Vision statement provides road map to the future


November 15, 1993|By LESTER A. PICKER

The art of creating an organizational vision is receiving increasing attention today, whether in the for-profit or nonprofit environment. For years in this column I've advocated using a vision statement to complement an organization's statement of mission.

An organizational vision provides direction and helps guide decision-making. Combined with the strong foundation of a mission statement, a vision statement provides a road map to the future.

A colleague recently introduced me to an excellent resource on the topic of organizational visions, which rekindled thoughts on its importance. The 30-minute videotape, part of a three-video series available from ChartHouse International Learning Corp. (Burnsville, Minn.: [800] 328-3789), is entitled "Discovering The Future: The Power of Vision" by futurist and author Joel Barker.

This video is a superbly done motivational device which empowers people to clearly understand the critical role an organizational vision plays in its future success. The video is set in a variety of countries, including the United States, Greece and Germany. It places the viewer in such a diverse set of conditions that, at first, one wonders how they can be effectively woven together. But, weave it together Barker, indeed, does.

Traveling from the antiquity of the Parthenon in Greece to therealities of a Harlem middle school, Barker helps viewers to develop and apply the concept of vision to their personal and professional lives. At one point, standing near psychiatrist and philosopher Viktor Frankl's dormitory at Auschwitz, he quotes his observation on vision. "It is a peculiarity of man that he can only live by looking to the future and this is his salvation in even the most difficult moments of his existence." Ditto for nonprofit organizations.

According to Barker, organizational visions are leader-initiated and supported by a team of enablers which he refers to as the vision community. In a nonprofit, the vision community must include the board of directors and senior executives, but with significant input from various constituents. Locally, the Maryland State Highway Administration has used "The Power of Vision" in its long-standing total quality-management efforts. The highway folks who bring us those cute (?) signs that apologize for construction delays are, as it turns out, responding to their customers.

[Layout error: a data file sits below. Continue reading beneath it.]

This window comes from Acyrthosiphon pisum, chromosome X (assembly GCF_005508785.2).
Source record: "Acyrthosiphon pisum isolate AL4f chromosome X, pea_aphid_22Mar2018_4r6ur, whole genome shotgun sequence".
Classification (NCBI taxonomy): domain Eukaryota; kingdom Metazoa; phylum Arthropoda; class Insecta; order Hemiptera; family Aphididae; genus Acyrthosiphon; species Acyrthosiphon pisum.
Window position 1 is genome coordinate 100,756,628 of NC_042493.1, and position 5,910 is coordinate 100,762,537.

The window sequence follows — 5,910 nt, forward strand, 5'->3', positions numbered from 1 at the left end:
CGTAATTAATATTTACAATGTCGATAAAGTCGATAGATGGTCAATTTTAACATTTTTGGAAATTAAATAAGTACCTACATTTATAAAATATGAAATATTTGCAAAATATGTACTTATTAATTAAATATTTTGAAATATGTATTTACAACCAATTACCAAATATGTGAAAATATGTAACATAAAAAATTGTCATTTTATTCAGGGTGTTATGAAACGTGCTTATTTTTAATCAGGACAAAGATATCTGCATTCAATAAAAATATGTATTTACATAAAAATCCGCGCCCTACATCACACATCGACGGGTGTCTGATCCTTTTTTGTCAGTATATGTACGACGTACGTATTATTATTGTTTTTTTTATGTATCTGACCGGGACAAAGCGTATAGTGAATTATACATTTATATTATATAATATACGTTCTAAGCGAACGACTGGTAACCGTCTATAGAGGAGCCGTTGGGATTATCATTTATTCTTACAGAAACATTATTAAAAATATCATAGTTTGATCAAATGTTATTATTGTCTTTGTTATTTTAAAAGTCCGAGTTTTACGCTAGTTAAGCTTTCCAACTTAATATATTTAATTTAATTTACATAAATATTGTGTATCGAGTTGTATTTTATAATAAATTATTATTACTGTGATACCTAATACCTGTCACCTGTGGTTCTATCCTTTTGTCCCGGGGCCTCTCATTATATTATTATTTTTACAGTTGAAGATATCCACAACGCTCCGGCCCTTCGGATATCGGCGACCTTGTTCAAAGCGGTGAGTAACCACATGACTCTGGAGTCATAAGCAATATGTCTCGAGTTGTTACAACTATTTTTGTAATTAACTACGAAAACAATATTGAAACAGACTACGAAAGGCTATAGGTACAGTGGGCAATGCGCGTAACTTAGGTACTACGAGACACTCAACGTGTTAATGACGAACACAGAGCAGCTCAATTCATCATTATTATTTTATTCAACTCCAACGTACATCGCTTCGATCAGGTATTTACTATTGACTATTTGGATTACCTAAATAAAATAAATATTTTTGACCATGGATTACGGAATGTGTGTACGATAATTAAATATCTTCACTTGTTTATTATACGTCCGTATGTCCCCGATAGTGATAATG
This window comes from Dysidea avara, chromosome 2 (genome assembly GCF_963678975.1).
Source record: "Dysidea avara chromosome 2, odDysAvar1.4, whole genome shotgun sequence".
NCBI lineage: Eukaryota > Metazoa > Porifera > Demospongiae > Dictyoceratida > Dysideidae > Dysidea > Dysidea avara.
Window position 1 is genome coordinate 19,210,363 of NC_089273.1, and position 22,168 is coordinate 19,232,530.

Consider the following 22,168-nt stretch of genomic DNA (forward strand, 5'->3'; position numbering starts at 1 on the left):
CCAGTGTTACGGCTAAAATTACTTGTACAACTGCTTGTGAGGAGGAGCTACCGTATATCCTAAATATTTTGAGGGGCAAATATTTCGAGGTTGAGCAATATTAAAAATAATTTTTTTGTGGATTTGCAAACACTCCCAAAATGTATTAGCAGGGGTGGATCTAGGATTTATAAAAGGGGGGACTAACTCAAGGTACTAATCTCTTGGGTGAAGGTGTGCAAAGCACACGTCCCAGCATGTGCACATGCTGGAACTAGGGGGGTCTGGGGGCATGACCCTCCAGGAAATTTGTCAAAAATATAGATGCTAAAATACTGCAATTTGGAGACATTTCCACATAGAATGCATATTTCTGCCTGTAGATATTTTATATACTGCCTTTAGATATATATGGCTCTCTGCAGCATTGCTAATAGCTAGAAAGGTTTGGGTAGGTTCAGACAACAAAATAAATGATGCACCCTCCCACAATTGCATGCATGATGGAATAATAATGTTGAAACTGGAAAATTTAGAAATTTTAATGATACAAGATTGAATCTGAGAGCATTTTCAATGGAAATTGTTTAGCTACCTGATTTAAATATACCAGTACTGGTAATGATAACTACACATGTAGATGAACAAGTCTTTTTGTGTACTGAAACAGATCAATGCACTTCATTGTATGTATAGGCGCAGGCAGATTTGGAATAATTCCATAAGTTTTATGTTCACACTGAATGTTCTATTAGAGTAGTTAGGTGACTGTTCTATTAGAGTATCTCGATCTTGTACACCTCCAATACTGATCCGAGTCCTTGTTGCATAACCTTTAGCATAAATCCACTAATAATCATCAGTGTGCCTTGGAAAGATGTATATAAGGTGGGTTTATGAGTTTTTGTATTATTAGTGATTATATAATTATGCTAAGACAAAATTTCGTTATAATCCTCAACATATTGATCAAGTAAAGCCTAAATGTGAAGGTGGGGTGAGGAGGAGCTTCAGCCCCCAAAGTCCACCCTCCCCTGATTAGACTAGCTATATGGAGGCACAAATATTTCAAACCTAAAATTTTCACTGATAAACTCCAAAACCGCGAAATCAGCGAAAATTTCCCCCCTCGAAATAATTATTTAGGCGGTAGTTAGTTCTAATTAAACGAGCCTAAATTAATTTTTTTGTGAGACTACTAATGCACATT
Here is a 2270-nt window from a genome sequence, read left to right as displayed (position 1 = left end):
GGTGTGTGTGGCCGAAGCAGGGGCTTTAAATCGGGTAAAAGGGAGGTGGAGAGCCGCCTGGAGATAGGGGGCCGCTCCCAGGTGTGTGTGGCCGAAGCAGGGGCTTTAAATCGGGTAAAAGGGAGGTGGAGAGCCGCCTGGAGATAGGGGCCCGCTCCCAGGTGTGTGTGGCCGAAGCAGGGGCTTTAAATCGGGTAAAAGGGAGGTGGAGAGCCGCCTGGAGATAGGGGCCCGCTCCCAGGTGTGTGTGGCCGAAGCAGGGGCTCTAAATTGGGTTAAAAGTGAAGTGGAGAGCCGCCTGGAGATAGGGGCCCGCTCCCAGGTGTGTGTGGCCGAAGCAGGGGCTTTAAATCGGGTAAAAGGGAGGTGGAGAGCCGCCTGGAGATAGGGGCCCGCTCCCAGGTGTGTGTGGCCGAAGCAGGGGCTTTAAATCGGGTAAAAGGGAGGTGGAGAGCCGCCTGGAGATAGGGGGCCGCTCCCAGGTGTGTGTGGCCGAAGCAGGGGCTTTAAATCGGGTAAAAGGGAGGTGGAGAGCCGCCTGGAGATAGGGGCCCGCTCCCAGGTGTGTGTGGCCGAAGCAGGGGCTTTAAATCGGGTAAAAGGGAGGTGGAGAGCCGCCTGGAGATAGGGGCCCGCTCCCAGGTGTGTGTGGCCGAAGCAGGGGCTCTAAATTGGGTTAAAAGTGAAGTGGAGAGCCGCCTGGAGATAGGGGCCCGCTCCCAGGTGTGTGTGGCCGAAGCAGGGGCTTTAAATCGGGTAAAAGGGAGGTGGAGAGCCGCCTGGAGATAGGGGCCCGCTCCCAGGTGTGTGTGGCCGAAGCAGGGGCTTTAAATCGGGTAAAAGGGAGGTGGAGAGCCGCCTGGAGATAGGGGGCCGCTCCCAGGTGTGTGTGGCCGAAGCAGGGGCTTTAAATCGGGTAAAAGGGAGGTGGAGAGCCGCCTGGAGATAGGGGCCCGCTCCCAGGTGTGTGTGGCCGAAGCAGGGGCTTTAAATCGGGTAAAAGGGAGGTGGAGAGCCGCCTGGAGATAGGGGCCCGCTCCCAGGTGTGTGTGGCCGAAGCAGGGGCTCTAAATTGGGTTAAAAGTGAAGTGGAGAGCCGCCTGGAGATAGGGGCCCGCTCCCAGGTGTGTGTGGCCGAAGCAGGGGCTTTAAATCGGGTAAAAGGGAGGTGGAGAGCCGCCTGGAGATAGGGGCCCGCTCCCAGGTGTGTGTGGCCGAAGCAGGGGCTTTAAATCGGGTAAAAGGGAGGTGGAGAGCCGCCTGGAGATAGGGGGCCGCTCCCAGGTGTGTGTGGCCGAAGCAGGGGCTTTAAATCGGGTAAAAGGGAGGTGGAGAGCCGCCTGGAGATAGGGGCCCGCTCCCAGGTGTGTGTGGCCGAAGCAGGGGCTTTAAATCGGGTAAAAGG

"The Barker video was very useful," reports Marisa Lynch, quality resource manager for the Highway Administration. "He talks about the importance of paradigm shifts. When you are undergoing a cultural transformation, those shifts are critical. The video helped us to understand the issue of resistance to change."

What distinguishes the Highway Administration group's vision from so many other bureaucracies is its steadfast commitment to people. "Ours is a very people-based vision," reports Deputy Administrator Liz Homer. "We focus on the people who work here and the people we serve."

While a good statement of vision must be positive and inspiring, Barker also makes a convincing argument for the need to add enough detail and comprehensiveness to make it actionable. As Barker says, "Vision without action is merely a dream."

An organizational vision is a powerful tool in the executive arsenal when times get tough. It can help people get beyond their present feelings of powerlessness to craft a strategy which willjump-start them back in the right direction.

One frustration with Barker's video is that it does not provide enough detail for those who want to move beyond the inspiring words to actually creating that powerful organizational vision. Nor does it differentiate between the broad concept of vision as a process and lifestyle, and the process of creating the statement which reflects that lifestyle to the outside world.

I admit to being shocked to hear that the price of this video and its facilitator's guide was a nonprofit budget-busting $895, with no discount for charities. Of course, the for-profit users read like a Who's Who of America's Fortune 500, ranging from Aetna to Xerox. The high price tag will mean that this fine work will be unavailable to all but larger nonprofits. However, associations of nonprofits or corporate sponsors may be a way for smaller organizations to get a shot at using it.

(Lester A. Picker is a philanthropy consultant. Write to him at 71 Bathon Circle, Elkton, Md., 21921; [410] 392-3160.)

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